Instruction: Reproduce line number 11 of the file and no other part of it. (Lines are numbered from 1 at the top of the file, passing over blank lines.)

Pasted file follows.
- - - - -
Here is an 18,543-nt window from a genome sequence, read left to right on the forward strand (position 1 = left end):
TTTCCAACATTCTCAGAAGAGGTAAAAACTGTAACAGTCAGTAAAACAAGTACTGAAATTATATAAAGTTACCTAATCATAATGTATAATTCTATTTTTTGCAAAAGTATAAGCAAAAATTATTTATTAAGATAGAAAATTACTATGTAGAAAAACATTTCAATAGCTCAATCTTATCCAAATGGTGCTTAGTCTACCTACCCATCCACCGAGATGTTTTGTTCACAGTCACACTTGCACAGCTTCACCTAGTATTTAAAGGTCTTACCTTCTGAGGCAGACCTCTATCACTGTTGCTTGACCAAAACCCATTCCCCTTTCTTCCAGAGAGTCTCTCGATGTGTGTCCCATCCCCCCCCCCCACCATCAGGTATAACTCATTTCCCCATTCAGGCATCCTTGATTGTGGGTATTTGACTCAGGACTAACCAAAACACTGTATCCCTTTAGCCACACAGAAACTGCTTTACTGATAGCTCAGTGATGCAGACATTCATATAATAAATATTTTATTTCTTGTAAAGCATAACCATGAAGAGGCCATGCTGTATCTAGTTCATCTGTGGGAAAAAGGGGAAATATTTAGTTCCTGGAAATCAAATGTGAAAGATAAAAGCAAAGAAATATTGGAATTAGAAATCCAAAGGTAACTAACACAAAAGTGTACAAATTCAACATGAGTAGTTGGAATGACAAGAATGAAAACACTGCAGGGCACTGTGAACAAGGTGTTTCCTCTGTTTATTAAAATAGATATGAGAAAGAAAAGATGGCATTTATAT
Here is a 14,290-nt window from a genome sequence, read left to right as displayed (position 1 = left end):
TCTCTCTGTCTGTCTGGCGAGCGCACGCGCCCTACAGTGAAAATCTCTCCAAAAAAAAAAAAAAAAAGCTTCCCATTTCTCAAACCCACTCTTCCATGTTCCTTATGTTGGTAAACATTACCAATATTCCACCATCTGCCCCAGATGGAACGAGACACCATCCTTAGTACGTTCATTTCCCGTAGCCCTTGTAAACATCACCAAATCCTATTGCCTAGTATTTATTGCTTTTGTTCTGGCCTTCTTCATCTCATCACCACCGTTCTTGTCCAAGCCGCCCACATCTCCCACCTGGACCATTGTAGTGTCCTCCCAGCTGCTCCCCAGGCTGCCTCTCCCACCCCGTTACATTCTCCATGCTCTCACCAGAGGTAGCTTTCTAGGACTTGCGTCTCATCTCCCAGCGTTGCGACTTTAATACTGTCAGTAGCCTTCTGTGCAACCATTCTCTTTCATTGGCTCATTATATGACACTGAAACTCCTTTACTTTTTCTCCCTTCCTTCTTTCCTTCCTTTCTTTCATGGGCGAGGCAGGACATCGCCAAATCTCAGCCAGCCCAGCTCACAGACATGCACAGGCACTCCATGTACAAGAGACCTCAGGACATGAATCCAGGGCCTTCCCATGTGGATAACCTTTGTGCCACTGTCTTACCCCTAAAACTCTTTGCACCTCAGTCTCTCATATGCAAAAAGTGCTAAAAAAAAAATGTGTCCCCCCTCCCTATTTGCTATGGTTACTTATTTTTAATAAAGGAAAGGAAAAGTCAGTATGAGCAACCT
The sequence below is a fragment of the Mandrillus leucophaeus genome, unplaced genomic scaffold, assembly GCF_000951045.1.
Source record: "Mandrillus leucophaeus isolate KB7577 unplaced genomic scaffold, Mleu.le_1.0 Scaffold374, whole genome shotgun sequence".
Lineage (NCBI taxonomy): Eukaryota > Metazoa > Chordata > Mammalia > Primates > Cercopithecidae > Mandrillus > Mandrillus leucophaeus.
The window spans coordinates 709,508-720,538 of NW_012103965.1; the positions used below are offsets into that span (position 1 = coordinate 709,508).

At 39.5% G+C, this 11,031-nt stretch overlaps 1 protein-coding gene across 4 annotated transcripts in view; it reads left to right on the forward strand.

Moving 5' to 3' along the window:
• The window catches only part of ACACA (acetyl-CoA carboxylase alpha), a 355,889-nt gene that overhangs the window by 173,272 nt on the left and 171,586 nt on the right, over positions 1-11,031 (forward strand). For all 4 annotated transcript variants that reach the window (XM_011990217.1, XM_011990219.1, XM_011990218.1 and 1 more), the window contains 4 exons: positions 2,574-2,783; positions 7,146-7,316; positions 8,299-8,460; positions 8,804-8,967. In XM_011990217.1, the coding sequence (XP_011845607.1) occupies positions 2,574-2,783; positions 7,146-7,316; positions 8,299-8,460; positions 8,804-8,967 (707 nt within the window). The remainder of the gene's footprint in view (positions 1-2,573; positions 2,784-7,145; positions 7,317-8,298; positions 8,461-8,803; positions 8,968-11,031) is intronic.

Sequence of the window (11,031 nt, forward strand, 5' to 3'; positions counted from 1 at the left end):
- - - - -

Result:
• The window catches only part of ACACA (acetyl-CoA carboxylase alpha), a 355,889-nt gene that overhangs the window by 173,272 nt on the left and 171,586 nt on the right, over positions 1-11,031 (forward strand). For all 4 annotated transcript variants that reach the window (XM_011990217.1, XM_011990219.1, XM_011990218.1 and 1 more), the window contains 4 exons: positions 2,574-2,783; positions 7,146-7,316; positions 8,299-8,460; positions 8,804-8,967. In XM_011990217.1, the coding sequence (XP_011845607.1) occupies positions 2,574-2,783; positions 7,146-7,316; positions 8,299-8,460; positions 8,804-8,967 (707 nt within the window). The remainder of the gene's footprint in view (positions 1-2,573; positions 2,784-7,145; positions 7,317-8,298; positions 8,461-8,803; positions 8,968-11,031) is intronic.